- The Washington Times - Tuesday, September 25, 2001

GREEN BAY, Wis. The Redskins pose a bigger threat to one another right now than they do to the rest of the NFL. It was hard not to notice last night that two of the bigger collisions in the game were Bruce Smith banging into LaVar Arrington on a pass rush (LaVar limping off with a sprained knee) and Kevin Mitchell crunching Fred Smoot as they converged on a Green Bay ball carrier (Smoot wobbling light-headedly to the bench).

If the Redskins can just turn that aggression on the opposition, they might yet make something of this season. But at this point they can't get out of their own way figuratively and literally.

The best you can say about their performance against the Packers is that their defense dug in its cleats and kept the score respectable for a half before the game turned into a 37-0 joke. Brett Favre and Co. gained some yards they always do but the Redskins kept them out of the end zone three times in a row in second and third quarters, holding them to a couple of field goals, to avoid a second straight early blowout.

Yes, there were actual signs of progress for Washington on that side of the ball, at least. Except for one loose series in the second quarter, the Redskins did a pretty fair job of stopping the run (until things got out of hand, that is). And if Favre hadn't thrown the ball through a keyhole a few times, most notably on a 12-yard pass to Antonio Freeman for the first points of the evening, you could have said the same thing about the work of the secondary.

But none of this should come as any great surprise. We've known since the offseason, when Marty Schottenheimer started letting people like Tre Johnson, Larry Centers and James Thrash go, that the strength of this club was going to be its defense. What is a bit surprising, though, is how utterly hopeless the offense has been. These guys have played together for six games now four in the preseason, two in the real season and they still look like they were just introduced.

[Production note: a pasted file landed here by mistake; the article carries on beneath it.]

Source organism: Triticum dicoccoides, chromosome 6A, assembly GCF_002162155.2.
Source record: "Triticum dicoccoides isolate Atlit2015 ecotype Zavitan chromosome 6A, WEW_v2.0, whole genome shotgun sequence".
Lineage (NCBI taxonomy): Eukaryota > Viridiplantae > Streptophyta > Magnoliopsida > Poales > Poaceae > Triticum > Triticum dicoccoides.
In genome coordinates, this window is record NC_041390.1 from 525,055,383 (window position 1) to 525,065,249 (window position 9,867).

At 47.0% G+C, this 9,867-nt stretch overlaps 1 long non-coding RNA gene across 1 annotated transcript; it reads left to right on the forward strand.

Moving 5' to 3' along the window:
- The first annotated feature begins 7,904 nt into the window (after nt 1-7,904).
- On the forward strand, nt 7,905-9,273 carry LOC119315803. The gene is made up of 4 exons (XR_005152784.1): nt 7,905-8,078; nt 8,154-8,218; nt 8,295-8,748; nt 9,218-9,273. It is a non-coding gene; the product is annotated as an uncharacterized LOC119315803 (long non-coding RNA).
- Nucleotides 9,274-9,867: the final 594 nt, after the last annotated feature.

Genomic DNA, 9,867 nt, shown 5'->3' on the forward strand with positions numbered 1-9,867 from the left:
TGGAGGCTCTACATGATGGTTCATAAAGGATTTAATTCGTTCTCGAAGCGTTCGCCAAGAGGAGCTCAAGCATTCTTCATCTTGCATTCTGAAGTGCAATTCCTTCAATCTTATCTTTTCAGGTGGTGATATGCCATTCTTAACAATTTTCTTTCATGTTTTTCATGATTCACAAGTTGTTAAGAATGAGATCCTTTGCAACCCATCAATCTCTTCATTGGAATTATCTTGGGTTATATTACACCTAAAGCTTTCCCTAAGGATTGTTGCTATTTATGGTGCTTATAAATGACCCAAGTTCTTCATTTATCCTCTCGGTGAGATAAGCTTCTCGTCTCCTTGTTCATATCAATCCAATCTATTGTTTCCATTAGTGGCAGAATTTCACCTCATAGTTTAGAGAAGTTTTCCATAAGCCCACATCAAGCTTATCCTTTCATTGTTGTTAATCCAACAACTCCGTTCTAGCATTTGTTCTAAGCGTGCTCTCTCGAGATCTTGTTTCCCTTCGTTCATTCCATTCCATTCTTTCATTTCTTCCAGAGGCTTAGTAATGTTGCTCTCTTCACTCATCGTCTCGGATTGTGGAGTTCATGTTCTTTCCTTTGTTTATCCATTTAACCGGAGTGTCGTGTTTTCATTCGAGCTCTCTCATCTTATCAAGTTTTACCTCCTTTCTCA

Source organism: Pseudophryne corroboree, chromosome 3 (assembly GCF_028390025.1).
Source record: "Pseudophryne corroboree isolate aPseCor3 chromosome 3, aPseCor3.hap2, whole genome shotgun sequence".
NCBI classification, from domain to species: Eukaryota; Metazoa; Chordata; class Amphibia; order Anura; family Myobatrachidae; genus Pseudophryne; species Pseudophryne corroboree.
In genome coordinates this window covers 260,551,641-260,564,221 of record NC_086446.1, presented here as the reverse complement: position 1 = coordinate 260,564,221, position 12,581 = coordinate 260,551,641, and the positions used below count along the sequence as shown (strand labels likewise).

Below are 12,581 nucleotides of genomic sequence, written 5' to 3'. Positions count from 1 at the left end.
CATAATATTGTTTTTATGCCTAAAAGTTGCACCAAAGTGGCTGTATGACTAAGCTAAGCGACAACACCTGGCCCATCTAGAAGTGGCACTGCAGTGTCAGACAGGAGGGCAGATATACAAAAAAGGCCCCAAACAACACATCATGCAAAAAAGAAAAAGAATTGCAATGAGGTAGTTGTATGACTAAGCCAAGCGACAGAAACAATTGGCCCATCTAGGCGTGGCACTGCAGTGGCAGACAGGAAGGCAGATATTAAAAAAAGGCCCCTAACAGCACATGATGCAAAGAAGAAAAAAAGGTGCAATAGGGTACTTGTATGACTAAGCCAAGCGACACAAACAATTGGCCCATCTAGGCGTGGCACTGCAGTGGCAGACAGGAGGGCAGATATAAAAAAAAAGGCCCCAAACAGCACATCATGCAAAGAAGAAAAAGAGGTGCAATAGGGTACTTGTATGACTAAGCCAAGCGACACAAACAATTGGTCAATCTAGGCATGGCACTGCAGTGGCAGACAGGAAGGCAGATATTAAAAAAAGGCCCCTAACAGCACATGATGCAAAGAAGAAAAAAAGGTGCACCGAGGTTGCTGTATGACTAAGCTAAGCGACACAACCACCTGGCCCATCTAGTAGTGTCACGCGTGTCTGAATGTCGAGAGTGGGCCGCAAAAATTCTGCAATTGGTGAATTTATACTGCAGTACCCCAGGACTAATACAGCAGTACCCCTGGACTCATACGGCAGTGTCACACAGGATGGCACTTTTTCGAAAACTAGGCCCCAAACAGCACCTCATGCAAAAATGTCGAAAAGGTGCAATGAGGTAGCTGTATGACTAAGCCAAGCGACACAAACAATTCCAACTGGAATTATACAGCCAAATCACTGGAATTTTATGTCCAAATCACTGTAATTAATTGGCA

Seriously, the St. Louis Rams score touchdowns easier than the Redskins make first downs. OK, I'm exaggerating, but not by much. Heck, this offense has trouble putting three decent plays together, never mind a whole drive. We haven't seen this kind of impotence since Rod Dowhower's Reign of Error in '93, when the Redskins averaged fewer yards per pass than any team in almost 60 years.

The offense has absolutely nothing going for it. There's no running game. There's no passing game. There doesn't even seem to be much of a plan. On their first two possessions last night the Redskins had a third-and-8, and on both occasions Jeff George hit Michael Westbrook for a six-yard gain. What's the logic of that? (Meanwhile, out in San Diego, Norv Turner's Chargers are racking up 30 points a week. Not to rub salt in the wound or anything.)

But my favorite call came on third-and-inches at the Washington 27 early in the second quarter. It was still a 7-0 game at this stage (though, with the Redskins' offense, 7-0 feels like 70-0). Anyway, offensive boss Jimmy Raye decided to cross up the Packers with a play-action pass, only George couldn't find anybody open. So he tried to scramble for the first down not exactly his strong suit and came up short. Hey, if you can't convert that one, you might as well just quick kick.

It's doubtful any quarterback could be productive in the Redskins' offense. That said, George isn't responding well to the situation. He had a killer interception at the outset of the second half failing to get the ball over the linebacker when he had all kinds of time to throw and followed that up with a one-hopper to a wide-open Stephen Alexander after the Redskins had ventured into opposition territory. (Which is something they do about as often as Dan Snyder smiles.)

Schottenheimer has to think real hard this week about whether he wants to turn to Tony Banks against Kansas City and stick George on waivers. Why get rid of George instead of simply benching him? Because if he isn't going to start, what good is he? He brings zero intangibles to the locker room. Better to cut your losses (and start preparing for the 2002 draft, when the Redskins, at this rate, will be picking second behind Charley Casserly's Houston Texans).

It's hard to remember a Redskins team that was so uncompetitive. Getting outscored 67-3 in the first two games when you're trying to launch A New Era? Losing by one of the biggest margins in the history of "Monday Night Football"? But here's the scary thing: I'm not sure the Redskins have hit bottom yet.

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